No “one” treatment works for everyone with ADHD. The most effective approach usually involves first educating families, teachers and patients, followed by a combination of medication, behavioural therapy, psychological help and educational or occupational accommodations.
Children (and adults) with ADHD need guidance and understanding from their families and teachers to reach their full potential. Education for families can include parenting skills training, stress management and, for families and teachers, strategies to deal with common ADHD-related behaviours.
More than 70% of people with ADHD respond positively to medication. Evidence shows that medications make all of the other strategies and approaches work, so think of medication as the “facilitator,” rather than the “cure.”
Stimulants are the most common ADHD medications. They can reduce ADHD symptoms and have been safely used by children and adults for many decades.
Before starting these medications, you will need to talk to your doctor to make sure the person can take them safely. Like all medications, stimulants can cause side effects. The most common are headache, stomachache, difficulty sleeping, dry mouth, nausea, loss of appetite and increased anxiety.
This is not a complete list, so always talk to your doctor or pharmacist about side effects—they can help you prepare strategies to combat them. The more you know what to expect, the less you will worry.
Non-stimulant medications are also used for ADHD when stimulants aren’t an option or don’t work. These take longer than stimulants to start working, so it’s important to take these as directed (e.g., every day). These medications are useful in improving attention and focus, but can be less effective at improving impulsivity.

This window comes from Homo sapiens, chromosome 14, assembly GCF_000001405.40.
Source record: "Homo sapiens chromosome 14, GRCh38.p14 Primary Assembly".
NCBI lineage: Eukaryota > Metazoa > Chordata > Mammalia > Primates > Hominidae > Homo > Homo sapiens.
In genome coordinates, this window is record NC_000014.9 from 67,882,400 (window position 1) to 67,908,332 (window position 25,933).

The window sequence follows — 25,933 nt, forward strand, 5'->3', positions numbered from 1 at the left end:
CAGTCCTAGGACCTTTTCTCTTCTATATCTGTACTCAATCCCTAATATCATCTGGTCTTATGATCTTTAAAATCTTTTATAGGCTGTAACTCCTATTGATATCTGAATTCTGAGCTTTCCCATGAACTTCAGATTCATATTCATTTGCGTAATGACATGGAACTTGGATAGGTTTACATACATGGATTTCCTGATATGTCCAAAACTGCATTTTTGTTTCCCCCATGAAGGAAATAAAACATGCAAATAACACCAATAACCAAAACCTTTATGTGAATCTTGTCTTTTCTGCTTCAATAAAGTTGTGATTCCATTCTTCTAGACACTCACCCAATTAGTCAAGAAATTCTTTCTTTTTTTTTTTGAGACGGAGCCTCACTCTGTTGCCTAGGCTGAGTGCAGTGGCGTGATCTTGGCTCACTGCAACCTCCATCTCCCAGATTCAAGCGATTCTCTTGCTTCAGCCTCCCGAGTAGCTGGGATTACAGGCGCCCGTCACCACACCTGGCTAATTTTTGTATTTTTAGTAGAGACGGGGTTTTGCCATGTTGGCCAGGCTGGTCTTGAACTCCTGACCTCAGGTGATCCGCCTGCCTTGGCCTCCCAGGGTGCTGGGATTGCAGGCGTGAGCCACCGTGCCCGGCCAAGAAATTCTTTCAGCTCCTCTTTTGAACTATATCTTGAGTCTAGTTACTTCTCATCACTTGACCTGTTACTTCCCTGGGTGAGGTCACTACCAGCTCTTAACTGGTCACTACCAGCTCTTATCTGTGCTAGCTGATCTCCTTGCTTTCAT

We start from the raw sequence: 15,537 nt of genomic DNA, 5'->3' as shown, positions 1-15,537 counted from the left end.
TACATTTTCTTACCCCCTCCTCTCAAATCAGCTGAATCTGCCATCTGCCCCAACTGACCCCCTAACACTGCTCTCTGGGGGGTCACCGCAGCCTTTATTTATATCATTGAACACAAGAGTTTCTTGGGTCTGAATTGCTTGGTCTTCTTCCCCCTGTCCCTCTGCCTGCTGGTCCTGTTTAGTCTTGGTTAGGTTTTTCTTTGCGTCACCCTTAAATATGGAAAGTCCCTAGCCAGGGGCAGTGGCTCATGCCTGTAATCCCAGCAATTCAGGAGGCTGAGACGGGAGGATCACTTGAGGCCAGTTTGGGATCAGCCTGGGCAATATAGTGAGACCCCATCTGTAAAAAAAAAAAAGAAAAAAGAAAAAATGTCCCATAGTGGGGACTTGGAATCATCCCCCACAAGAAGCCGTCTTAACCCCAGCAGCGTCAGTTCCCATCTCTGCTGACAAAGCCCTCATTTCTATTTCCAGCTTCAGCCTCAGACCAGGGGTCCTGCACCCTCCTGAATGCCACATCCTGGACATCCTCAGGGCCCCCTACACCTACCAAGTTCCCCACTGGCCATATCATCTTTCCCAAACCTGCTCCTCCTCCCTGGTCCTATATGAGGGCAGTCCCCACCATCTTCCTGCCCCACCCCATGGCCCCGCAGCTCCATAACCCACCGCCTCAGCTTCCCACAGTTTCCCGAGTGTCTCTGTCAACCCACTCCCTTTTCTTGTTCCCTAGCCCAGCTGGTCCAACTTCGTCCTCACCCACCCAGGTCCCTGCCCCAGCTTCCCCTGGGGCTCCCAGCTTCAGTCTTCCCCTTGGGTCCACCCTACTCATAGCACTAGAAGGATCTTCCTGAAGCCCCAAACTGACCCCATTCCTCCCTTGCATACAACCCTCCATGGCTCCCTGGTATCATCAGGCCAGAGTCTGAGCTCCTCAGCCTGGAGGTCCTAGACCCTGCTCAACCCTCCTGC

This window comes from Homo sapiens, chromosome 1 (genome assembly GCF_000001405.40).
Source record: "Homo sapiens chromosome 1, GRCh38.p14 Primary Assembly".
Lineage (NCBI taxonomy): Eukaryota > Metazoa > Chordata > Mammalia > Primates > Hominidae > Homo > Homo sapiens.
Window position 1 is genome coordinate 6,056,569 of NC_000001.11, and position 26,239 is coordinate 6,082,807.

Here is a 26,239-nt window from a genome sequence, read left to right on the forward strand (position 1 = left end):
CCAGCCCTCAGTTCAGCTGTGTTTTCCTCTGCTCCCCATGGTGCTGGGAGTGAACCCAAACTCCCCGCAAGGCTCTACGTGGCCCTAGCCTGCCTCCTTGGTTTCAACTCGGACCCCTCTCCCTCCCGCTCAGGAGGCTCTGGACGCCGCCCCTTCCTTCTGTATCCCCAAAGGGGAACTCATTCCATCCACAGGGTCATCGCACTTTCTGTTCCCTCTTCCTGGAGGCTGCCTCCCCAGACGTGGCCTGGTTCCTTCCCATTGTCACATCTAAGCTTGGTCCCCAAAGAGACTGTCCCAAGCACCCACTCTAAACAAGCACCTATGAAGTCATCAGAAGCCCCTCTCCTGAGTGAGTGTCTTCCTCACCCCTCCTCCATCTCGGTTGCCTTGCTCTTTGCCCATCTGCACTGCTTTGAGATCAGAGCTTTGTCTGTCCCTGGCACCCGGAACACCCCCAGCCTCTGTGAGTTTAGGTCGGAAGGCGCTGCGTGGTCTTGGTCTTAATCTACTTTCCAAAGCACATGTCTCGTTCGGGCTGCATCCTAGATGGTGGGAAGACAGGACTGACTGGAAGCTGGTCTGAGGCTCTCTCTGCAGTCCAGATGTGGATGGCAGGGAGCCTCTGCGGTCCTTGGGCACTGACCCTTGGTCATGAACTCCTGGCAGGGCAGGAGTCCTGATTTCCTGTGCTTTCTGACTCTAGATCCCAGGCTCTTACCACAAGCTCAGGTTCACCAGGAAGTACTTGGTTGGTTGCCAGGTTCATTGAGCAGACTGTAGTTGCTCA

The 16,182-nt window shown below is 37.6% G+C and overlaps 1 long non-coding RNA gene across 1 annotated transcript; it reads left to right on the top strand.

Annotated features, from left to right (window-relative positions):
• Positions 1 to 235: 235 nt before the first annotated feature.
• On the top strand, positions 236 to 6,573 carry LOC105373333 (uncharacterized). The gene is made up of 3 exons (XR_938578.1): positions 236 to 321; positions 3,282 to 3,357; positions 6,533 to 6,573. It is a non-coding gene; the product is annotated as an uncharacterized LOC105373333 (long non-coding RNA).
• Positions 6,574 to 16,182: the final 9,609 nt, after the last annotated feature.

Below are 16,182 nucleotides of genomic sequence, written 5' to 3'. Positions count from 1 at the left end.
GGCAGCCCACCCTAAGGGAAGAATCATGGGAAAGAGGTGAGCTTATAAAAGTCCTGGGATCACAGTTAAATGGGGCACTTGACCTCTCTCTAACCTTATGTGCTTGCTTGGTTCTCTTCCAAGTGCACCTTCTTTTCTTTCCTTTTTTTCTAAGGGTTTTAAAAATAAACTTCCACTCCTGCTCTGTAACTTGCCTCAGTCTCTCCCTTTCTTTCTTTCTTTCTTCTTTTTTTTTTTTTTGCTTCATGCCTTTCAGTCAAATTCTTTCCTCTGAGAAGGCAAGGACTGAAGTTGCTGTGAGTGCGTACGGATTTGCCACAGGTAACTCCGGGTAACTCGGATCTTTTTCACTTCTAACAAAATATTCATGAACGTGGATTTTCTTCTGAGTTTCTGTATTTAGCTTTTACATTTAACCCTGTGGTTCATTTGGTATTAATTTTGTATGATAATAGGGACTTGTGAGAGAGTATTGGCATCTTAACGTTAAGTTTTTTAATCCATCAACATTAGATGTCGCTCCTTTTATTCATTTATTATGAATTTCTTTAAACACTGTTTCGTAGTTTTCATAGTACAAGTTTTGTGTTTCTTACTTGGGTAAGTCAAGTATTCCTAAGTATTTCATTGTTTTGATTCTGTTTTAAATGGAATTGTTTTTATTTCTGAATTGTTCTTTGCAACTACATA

Behavioural therapy aims to help a person with ADHD improve their habits through practical assistance (such as help organizing tasks or completing schoolwork) or by working through emotionally difficult events. It can also help people with ADHD develop the skills to think before acting or resist the urge to take unnecessary risks. In addition, families of people with ADHD can take part in and benefit from this therapy.
In Canada, generic drugs are tested to ensure they deliver the same active ingredient, in the same dose and for the same length of time as their brand-name equivalents.
Some ADHD drugs deliver the initial dose of medication in the morning, then the rest of the medication is slowly released during the day to keep improving the symptoms of ADHD. These products are known as modified-release drugs. Health Canada has recently proposed some changes to the standards for modified-release drugs to ensure that generic products match the time-release profile of the brand-name drug.
When choosing a generic drug, it’s important to ask your doctor to prescribe one that mimics the same time release profile as the brand-name drug.Being an ADHD caregiver